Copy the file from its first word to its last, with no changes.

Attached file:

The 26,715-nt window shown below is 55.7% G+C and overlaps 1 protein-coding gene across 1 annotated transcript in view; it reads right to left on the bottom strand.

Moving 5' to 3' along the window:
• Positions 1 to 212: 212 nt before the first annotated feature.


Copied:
The 26,715-nt window shown below is 55.7% G+C and overlaps 1 protein-coding gene across 1 annotated transcript in view; it reads right to left on the bottom strand.

Moving 5' to 3' along the window:
• Positions 1 to 212: 212 nt before the first annotated feature.